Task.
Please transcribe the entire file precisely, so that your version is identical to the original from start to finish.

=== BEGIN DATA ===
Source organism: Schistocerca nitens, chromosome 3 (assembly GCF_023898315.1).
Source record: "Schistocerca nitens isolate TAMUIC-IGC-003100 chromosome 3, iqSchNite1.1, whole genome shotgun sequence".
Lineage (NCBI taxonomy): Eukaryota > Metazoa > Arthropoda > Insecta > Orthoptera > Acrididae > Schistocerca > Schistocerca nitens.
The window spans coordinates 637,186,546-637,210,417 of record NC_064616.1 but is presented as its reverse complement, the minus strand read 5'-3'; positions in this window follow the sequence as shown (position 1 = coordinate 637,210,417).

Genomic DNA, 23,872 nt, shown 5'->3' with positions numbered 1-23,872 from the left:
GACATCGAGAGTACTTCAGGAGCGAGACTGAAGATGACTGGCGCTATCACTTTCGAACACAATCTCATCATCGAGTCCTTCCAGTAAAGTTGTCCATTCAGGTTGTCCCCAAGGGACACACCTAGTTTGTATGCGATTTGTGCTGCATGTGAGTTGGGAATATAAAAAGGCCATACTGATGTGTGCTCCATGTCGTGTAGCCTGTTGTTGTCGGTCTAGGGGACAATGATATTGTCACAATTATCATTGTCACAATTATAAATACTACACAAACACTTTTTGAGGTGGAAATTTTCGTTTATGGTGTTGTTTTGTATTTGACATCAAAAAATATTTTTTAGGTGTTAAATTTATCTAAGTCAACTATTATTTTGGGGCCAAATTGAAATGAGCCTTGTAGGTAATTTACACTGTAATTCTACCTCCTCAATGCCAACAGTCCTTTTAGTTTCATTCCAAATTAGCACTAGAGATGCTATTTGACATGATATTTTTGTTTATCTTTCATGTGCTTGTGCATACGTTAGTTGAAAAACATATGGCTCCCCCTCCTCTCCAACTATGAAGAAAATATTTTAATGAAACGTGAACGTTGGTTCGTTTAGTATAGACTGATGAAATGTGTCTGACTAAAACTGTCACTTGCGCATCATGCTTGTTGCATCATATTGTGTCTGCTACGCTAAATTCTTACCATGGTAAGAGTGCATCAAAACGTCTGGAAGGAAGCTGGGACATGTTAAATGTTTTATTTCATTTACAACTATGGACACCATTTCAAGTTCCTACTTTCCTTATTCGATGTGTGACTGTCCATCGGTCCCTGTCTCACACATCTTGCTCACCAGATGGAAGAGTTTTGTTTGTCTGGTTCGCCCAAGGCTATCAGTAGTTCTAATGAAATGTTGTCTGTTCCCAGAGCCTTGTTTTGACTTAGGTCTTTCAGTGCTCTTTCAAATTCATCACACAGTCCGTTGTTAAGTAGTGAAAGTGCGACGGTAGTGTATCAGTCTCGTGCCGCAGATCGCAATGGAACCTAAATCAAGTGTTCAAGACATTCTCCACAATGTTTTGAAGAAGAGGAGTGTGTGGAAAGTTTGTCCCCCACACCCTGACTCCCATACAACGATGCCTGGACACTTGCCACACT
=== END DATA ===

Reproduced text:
Source organism: Schistocerca nitens, chromosome 3 (assembly GCF_023898315.1).
Source record: "Schistocerca nitens isolate TAMUIC-IGC-003100 chromosome 3, iqSchNite1.1, whole genome shotgun sequence".
Lineage (NCBI taxonomy): Eukaryota > Metazoa > Arthropoda > Insecta > Orthoptera > Acrididae > Schistocerca > Schistocerca nitens.
The window spans coordinates 637,186,546-637,210,417 of record NC_064616.1 but is presented as its reverse complement, the minus strand read 5'-3'; positions in this window follow the sequence as shown (position 1 = coordinate 637,210,417).

Genomic DNA, 23,872 nt, shown 5'->3' with positions numbered 1-23,872 from the left:
GACATCGAGAGTACTTCAGGAGCGAGACTGAAGATGACTGGCGCTATCACTTTCGAACACAATCTCATCATCGAGTCCTTCCAGTAAAGTTGTCCATTCAGGTTGTCCCCAAGGGACACACCTAGTTTGTATGCGATTTGTGCTGCATGTGAGTTGGGAATATAAAAAGGCCATACTGATGTGTGCTCCATGTCGTGTAGCCTGTTGTTGTCGGTCTAGGGGACAATGATATTGTCACAATTATCATTGTCACAATTATAAATACTACACAAACACTTTTTGAGGTGGAAATTTTCGTTTATGGTGTTGTTTTGTATTTGACATCAAAAAATATTTTTTAGGTGTTAAATTTATCTAAGTCAACTATTATTTTGGGGCCAAATTGAAATGAGCCTTGTAGGTAATTTACACTGTAATTCTACCTCCTCAATGCCAACAGTCCTTTTAGTTTCATTCCAAATTAGCACTAGAGATGCTATTTGACATGATATTTTTGTTTATCTTTCATGTGCTTGTGCATACGTTAGTTGAAAAACATATGGCTCCCCCTCCTCTCCAACTATGAAGAAAATATTTTAATGAAACGTGAACGTTGGTTCGTTTAGTATAGACTGATGAAATGTGTCTGACTAAAACTGTCACTTGCGCATCATGCTTGTTGCATCATATTGTGTCTGCTACGCTAAATTCTTACCATGGTAAGAGTGCATCAAAACGTCTGGAAGGAAGCTGGGACATGTTAAATGTTTTATTTCATTTACAACTATGGACACCATTTCAAGTTCCTACTTTCCTTATTCGATGTGTGACTGTCCATCGGTCCCTGTCTCACACATCTTGCTCACCAGATGGAAGAGTTTTGTTTGTCTGGTTCGCCCAAGGCTATCAGTAGTTCTAATGAAATGTTGTCTGTTCCCAGAGCCTTGTTTTGACTTAGGTCTTTCAGTGCTCTTTCAAATTCATCACACAGTCCGTTGTTAAGTAGTGAAAGTGCGACGGTAGTGTATCAGTCTCGTGCCGCAGATCGCAATGGAACCTAAATCAAGTGTTCAAGACATTCTCCACAATGTTTTGAAGAAGAGGAGTGTGTGGAAAGTTTGTCCCCCACACCCTGACTCCCATACAACGATGCCTGGACACTTGCCACACT